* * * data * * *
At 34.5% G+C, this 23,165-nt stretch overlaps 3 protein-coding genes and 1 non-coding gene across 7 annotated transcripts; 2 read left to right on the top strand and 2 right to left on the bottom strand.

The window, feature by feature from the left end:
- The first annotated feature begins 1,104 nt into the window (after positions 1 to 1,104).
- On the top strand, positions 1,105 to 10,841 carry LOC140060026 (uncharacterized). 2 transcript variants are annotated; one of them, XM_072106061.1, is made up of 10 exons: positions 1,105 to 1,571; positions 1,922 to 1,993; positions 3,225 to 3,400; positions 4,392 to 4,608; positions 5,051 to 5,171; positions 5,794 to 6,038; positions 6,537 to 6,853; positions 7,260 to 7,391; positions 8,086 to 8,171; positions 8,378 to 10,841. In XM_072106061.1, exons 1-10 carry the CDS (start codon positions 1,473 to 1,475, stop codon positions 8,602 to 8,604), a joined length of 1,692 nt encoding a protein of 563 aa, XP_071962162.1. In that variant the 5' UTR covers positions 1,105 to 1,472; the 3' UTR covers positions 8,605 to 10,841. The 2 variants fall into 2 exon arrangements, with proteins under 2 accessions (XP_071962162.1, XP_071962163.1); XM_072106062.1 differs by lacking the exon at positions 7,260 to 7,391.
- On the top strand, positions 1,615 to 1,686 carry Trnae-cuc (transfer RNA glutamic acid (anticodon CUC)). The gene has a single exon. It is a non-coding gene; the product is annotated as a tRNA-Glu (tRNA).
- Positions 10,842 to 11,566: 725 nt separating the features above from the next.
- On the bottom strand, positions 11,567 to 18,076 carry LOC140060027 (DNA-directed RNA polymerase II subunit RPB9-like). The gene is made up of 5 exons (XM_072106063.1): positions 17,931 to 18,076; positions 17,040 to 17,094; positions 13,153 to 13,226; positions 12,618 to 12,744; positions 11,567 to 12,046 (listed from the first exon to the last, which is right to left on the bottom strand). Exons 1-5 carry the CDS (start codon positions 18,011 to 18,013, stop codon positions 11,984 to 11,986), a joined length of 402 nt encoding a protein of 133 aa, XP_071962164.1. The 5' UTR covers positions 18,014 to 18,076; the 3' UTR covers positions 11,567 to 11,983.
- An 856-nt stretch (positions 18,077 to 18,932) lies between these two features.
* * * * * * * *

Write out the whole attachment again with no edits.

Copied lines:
At 34.5% G+C, this 23,165-nt stretch overlaps 3 protein-coding genes and 1 non-coding gene across 7 annotated transcripts; 2 read left to right on the top strand and 2 right to left on the bottom strand.

The window, feature by feature from the left end:
- The first annotated feature begins 1,104 nt into the window (after positions 1 to 1,104).
- On the top strand, positions 1,105 to 10,841 carry LOC140060026 (uncharacterized). 2 transcript variants are annotated; one of them, XM_072106061.1, is made up of 10 exons: positions 1,105 to 1,571; positions 1,922 to 1,993; positions 3,225 to 3,400; positions 4,392 to 4,608; positions 5,051 to 5,171; positions 5,794 to 6,038; positions 6,537 to 6,853; positions 7,260 to 7,391; positions 8,086 to 8,171; positions 8,378 to 10,841. In XM_072106061.1, exons 1-10 carry the CDS (start codon positions 1,473 to 1,475, stop codon positions 8,602 to 8,604), a joined length of 1,692 nt encoding a protein of 563 aa, XP_071962162.1. In that variant the 5' UTR covers positions 1,105 to 1,472; the 3' UTR covers positions 8,605 to 10,841. The 2 variants fall into 2 exon arrangements, with proteins under 2 accessions (XP_071962162.1, XP_071962163.1); XM_072106062.1 differs by lacking the exon at positions 7,260 to 7,391.
- On the top strand, positions 1,615 to 1,686 carry Trnae-cuc (transfer RNA glutamic acid (anticodon CUC)). The gene has a single exon. It is a non-coding gene; the product is annotated as a tRNA-Glu (tRNA).
- Positions 10,842 to 11,566: 725 nt separating the features above from the next.
- On the bottom strand, positions 11,567 to 18,076 carry LOC140060027 (DNA-directed RNA polymerase II subunit RPB9-like). The gene is made up of 5 exons (XM_072106063.1): positions 17,931 to 18,076; positions 17,040 to 17,094; positions 13,153 to 13,226; positions 12,618 to 12,744; positions 11,567 to 12,046 (listed from the first exon to the last, which is right to left on the bottom strand). Exons 1-5 carry the CDS (start codon positions 18,011 to 18,013, stop codon positions 11,984 to 11,986), a joined length of 402 nt encoding a protein of 133 aa, XP_071962164.1. The 5' UTR covers positions 18,014 to 18,076; the 3' UTR covers positions 11,567 to 11,983.
- An 856-nt stretch (positions 18,077 to 18,932) lies between these two features.